Progressives Just Won a High-Stakes Game of Chicken in Congress

House progressives stared down their own leaders and proved they have the votes to block a bipartisan infrastructure bill.

By Cameron Joseph

REPS. ILHAN OMAR (D-MI) AND PRAMILA JAYAPAL (D-WA) LISTEN AS SPEAKER OF THE HOUSE NANCY PELOSI (D-CA) SPEAKS ON JUNE 17, 2021 ON CAPITOL HILL IN WASHINGTON, DC. (PHOTO BY JOSHUA ROBERTS/GETTY IMAGES)

Call it a conscious recoupling.

House progressives called moderate Democrats’ bluff on Thursday night, blocking a major bipartisan infrastructure bill as they insisted they won’t pass it without an accompanying reconciliation package.

That means that after weeks of wrangling, House progressives stood firm and made clear they won’t give moderates a win on infrastructure unless they get some major concessions in return—like a child tax credit, allowing Medicare to negotiate lower prescription-drug prices, and universal free community college that are key portions of President Biden’s policy agenda. That maintains their leverage in ongoing negotiations and increases the pressure on moderates to land on an agreement.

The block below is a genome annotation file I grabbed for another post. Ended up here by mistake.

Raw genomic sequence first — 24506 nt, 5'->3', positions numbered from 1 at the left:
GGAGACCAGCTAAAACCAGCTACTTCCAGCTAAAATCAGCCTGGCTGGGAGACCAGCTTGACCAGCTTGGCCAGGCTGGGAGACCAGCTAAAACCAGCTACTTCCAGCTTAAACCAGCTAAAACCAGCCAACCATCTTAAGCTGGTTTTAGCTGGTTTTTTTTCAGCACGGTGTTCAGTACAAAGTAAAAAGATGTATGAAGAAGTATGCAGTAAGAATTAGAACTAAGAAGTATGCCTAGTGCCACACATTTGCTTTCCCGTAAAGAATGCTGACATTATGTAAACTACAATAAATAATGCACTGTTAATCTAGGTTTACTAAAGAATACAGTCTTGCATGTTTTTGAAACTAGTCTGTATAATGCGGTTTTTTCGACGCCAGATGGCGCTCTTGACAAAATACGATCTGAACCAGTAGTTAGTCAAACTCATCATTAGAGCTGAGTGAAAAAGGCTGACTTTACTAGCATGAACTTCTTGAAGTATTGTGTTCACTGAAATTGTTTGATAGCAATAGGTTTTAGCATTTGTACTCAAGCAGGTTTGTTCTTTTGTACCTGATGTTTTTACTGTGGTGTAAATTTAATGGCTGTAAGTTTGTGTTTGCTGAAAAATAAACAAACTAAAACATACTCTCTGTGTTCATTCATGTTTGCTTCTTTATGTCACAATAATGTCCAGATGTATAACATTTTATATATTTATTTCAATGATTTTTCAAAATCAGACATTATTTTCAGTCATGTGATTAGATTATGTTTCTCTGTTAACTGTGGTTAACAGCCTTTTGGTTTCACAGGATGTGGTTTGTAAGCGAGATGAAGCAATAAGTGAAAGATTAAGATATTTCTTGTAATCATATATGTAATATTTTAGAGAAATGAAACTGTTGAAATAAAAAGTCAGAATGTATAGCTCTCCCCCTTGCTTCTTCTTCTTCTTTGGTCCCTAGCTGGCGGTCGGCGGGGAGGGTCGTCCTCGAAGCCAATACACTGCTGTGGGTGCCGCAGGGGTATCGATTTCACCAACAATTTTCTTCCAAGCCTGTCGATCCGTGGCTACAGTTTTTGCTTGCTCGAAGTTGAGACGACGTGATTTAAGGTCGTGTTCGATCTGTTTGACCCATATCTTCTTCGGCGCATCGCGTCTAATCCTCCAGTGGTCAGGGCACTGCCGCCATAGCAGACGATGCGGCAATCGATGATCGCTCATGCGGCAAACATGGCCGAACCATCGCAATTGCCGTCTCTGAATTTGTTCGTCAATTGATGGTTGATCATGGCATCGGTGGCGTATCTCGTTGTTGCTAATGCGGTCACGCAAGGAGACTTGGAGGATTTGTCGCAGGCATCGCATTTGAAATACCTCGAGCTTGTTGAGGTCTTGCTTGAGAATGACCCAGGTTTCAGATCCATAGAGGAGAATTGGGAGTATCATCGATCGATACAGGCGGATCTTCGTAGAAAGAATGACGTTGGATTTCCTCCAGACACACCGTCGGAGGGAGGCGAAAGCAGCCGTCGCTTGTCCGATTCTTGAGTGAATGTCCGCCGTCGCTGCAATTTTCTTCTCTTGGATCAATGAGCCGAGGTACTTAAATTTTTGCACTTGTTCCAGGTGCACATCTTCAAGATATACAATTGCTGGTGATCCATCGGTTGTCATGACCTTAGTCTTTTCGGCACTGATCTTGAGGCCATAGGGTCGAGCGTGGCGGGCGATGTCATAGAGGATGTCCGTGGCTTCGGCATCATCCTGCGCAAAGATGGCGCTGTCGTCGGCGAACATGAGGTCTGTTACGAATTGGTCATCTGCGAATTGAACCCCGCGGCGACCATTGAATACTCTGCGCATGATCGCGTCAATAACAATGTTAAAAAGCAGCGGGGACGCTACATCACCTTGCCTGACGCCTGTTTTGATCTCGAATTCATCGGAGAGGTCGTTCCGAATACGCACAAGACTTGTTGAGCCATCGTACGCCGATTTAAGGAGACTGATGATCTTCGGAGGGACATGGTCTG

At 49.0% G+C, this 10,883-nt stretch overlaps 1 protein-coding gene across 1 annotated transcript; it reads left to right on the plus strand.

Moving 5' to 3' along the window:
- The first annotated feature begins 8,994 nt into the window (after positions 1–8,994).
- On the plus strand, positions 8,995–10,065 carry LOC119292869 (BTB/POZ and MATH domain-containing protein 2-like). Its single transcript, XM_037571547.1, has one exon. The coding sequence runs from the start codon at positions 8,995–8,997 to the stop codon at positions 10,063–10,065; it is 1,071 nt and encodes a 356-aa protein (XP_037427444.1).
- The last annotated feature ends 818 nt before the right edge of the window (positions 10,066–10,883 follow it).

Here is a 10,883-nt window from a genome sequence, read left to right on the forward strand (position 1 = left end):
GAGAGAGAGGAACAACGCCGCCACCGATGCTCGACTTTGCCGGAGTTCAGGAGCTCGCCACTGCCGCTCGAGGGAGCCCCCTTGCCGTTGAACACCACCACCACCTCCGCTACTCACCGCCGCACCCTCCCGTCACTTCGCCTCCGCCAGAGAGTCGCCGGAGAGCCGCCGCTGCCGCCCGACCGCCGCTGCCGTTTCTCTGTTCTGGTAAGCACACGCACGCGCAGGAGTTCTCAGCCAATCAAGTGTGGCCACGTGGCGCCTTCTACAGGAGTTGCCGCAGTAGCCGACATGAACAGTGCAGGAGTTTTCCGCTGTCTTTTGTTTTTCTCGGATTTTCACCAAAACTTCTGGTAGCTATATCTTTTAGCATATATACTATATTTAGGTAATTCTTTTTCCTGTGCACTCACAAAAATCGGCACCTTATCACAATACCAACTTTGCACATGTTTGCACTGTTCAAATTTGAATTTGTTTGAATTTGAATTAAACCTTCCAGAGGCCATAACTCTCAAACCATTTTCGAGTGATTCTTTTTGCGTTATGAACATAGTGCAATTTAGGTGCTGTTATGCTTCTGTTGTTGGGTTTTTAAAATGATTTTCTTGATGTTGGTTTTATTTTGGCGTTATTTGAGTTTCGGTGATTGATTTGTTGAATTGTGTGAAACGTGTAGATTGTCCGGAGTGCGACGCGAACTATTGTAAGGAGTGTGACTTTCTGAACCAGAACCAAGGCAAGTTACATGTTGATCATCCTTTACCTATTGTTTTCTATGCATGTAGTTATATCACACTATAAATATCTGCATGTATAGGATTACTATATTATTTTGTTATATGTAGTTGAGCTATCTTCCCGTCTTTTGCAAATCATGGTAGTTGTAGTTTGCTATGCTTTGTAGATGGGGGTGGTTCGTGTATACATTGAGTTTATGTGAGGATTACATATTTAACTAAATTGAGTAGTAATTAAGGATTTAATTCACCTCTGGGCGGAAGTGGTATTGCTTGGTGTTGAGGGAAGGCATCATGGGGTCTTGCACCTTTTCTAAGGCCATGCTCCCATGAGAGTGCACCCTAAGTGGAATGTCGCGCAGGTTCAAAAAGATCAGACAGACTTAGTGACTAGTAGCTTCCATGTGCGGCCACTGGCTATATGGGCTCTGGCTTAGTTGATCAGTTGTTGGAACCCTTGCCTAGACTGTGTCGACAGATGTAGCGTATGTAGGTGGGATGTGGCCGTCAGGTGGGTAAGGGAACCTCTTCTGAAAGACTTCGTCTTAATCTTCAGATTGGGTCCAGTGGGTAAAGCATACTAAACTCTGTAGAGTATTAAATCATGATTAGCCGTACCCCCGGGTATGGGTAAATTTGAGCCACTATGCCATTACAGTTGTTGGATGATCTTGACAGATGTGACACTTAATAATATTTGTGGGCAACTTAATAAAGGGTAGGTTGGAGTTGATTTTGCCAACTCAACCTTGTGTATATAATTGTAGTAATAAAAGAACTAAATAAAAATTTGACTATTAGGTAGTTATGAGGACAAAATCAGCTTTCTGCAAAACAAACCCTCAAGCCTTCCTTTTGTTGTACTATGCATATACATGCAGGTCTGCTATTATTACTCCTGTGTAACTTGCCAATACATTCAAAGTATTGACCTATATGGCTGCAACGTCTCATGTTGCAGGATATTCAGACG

House Speaker Nancy Pelosi had said she’d put the bill on the floor on Thursday, after she promised moderates she would. But after a drama-filled day, House Democratic leadership announced Thursday night that the bill would be delayed because they didn’t have enough votes to pass it.

The result proved that moderate House Democrats had badly misplayed their hand—and misjudged their own power. Moderate Democratic New Jersey Rep. Josh Gottheimer, who led the fight to decouple the two bills and pass infrastructure immediately, said as late as midday Thursday that he was “1,000 percent” sure that the House would vote that day and pass the bill.

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Is “Tax the rich” the solution?

By Arjae Red 

U.S. Representative Alexandria Ocasio-Cortez (D-N.Y.) was the center of a large social media debate when she appeared at this year’s Met Gala event wearing a dress with “Tax the Rich” boldly embroidered on the back. The fundraising event is attended by many wealthy individuals and celebrities. 

Much of the debate placed Alexandria Ocasio-Cortez herself under the microscope, dissecting her personal motives and scrutinizing her background. Largely missing from the debate — the most important aspect — was the slogan itself: “Tax the Rich.” To examine this slogan, we need a systemic understanding of the exploitation working-class people face under capitalism.

Class nature of the problem

Wealth inequality is one of the most obvious contradictions of the capitalist system. Beyond the amount of wealth people have, there is the even deeper contradiction that allows the huge income gap between the rich and the poor to exist in the first place.